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Coda Silencers:  1 free set included with Coda

Need To Practice
 Because maybe…
  • you hate to bother anyone
  • you live in close quarters with others
  • kids are sleeping
  • neighbors are listening
  • you’re on the road in a hotel
  • you feel shy about practicing with an audience
  • you want to practice the same piece or phrase over and over (and over)
Coda in hand next to a couple silencers
silencers installed, ready for quiet practice
A coda with silencers stored in nature
Picture of a Coda
2 sets of silencers in packaging
Silencers stored on coda
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Click Here to Learn
How to Use Coda Silencers.

Coda Backup Silencers   $8.45

(Includes TWO replacement sets in case you ever lose your Silencers)

Coda™ is a full-fledged EDC (EveryDay Carry) flute. It’s also a dream I’ve been doggedly pursuing for several years now, through many iterations, scores of prototypes, countless challenges, and unimagined setbacks.

During this long development process, my guiding criteria were the following:

  • Coda had to be tiny, tough, and light enough for EveryDay Carry so that we’d be free to bring it along and play anytime.
    • At one point, I had finally achieved a beautiful version of Coda that I was ready to bring to the market. However, after agonizing over the decision, I chose to go back to the drawing board. Why? To me, that version was a little too bulky for EDC, and experience had taught me this: if you don’t have it, you can’t play it. EDC fits into life better and brings adventure into the mix.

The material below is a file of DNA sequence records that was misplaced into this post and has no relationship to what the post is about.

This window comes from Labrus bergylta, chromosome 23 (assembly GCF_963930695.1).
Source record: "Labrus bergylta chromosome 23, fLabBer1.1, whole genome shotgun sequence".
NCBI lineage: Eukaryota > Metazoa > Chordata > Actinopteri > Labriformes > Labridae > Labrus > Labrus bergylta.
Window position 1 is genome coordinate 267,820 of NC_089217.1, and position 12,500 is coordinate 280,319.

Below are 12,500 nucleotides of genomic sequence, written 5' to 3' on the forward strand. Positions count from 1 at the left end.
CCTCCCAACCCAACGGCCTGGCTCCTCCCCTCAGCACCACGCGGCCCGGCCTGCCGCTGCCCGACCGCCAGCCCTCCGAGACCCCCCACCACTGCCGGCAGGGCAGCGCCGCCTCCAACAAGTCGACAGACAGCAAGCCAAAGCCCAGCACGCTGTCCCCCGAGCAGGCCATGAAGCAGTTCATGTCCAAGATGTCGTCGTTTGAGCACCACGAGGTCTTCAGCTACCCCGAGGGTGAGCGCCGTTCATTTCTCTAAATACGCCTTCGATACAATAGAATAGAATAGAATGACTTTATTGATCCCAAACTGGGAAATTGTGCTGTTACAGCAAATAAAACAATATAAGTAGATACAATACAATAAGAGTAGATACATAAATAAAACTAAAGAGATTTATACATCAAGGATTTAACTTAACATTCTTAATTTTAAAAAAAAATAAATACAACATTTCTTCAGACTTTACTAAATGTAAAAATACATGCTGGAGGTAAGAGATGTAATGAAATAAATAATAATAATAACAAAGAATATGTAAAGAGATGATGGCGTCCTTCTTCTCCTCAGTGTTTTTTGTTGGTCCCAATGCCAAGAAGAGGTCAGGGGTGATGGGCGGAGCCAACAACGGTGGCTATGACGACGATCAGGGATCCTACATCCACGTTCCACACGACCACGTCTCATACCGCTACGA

• It had to have two fully chromatic octaves so that we’d have enough range to play what we want, we could join in more easily with other musicians, and we could perform in more keys.
    • Way back in 1996, I first began prototyping and eventually manufacturing wonderful pocket-sized flutes. Ultimately, they had one main drawback. They needed more range!
  • It had to have a simple intuitive fingering pattern so that we could not only handle challenging pieces but also ENJOY improvising and playing by ear.
    • Simplified fingering was a tremendous challenge for a tiny flute with so much range, but, to me, it was vital. I wasn’t interested in traditional solutions that would have made Coda overly complicated or cumbersome to play.
  • It had to have good tuning and solid, pleasing sound across its entire range so that it was enjoyable to play and listen to.
  • It had to be relatively affordable.
    • I added this last criterion after first experimenting with various manufacturing methods that resulted in Coda being far too expensive for my tastes. Thus, we began the enormous, costly, and time-consuming process of making Coda precise and yet more affordable.

Karl Ahrens